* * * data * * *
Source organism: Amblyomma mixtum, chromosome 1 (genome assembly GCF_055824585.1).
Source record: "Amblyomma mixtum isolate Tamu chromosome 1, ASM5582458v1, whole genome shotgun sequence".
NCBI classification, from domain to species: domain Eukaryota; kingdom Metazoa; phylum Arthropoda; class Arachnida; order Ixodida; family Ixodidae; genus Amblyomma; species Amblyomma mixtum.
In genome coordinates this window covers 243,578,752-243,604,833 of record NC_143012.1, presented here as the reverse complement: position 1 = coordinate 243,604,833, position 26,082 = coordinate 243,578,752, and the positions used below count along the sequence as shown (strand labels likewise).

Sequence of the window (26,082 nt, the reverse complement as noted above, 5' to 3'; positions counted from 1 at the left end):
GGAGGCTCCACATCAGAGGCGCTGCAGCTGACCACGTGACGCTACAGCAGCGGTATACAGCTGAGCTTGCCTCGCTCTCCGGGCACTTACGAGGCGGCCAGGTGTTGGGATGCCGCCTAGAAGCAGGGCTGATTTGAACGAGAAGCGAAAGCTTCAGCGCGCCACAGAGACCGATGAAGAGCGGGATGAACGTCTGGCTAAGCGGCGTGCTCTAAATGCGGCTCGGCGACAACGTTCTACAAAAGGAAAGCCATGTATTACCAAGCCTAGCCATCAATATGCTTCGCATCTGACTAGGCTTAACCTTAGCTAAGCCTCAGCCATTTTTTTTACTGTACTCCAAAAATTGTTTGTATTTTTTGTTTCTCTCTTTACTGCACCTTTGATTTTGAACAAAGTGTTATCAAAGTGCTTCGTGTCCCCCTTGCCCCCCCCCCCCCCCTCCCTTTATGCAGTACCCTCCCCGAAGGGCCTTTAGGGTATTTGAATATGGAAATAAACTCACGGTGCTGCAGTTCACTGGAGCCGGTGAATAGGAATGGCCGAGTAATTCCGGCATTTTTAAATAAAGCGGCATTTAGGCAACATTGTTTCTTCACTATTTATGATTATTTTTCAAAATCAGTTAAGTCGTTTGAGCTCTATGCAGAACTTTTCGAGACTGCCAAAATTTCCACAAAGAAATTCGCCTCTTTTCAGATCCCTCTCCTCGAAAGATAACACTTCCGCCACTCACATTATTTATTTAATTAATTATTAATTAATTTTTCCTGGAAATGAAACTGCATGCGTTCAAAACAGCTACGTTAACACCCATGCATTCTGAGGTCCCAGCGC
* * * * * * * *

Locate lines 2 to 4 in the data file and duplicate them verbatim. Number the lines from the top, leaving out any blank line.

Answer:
Source record: "Amblyomma mixtum isolate Tamu chromosome 1, ASM5582458v1, whole genome shotgun sequence".
NCBI classification, from domain to species: domain Eukaryota; kingdom Metazoa; phylum Arthropoda; class Arachnida; order Ixodida; family Ixodidae; genus Amblyomma; species Amblyomma mixtum.
In genome coordinates this window covers 243,578,752-243,604,833 of record NC_143012.1, presented here as the reverse complement: position 1 = coordinate 243,604,833, position 26,082 = coordinate 243,578,752, and the positions used below count along the sequence as shown (strand labels likewise).